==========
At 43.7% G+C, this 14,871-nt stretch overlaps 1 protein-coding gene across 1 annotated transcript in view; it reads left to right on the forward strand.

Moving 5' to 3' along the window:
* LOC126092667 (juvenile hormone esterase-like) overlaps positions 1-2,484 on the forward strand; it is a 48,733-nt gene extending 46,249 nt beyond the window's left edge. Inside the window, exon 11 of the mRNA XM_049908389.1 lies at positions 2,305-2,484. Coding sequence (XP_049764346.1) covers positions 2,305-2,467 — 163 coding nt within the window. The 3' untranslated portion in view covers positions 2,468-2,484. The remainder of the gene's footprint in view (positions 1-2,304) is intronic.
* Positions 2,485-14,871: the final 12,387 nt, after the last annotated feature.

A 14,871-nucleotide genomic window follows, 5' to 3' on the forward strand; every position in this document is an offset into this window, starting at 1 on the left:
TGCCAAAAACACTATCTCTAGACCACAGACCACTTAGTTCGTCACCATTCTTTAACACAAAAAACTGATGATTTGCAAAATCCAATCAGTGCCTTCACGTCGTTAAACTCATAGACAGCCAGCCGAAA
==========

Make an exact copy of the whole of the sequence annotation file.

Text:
At 43.7% G+C, this 14,871-nt stretch overlaps 1 protein-coding gene across 1 annotated transcript in view; it reads left to right on the forward strand.

Moving 5' to 3' along the window:
* LOC126092667 (juvenile hormone esterase-like) overlaps positions 1-2,484 on the forward strand; it is a 48,733-nt gene extending 46,249 nt beyond the window's left edge. Inside the window, exon 11 of the mRNA XM_049908389.1 lies at positions 2,305-2,484. Coding sequence (XP_049764346.1) covers positions 2,305-2,467 — 163 coding nt within the window. The 3' untranslated portion in view covers positions 2,468-2,484. The remainder of the gene's footprint in view (positions 1-2,304) is intronic.
* Positions 2,485-14,871: the final 12,387 nt, after the last annotated feature.

A 14,871-nucleotide genomic window follows, 5' to 3' on the forward strand; every position in this document is an offset into this window, starting at 1 on the left:
TGCCAAAAACACTATCTCTAGACCACAGACCACTTAGTTCGTCACCATTCTTTAACACAAAAAACTGATGATTTGCAAAATCCAATCAGTGCCTTCACGTCGTTAAACTCATAGACAGCCAGCCGAAA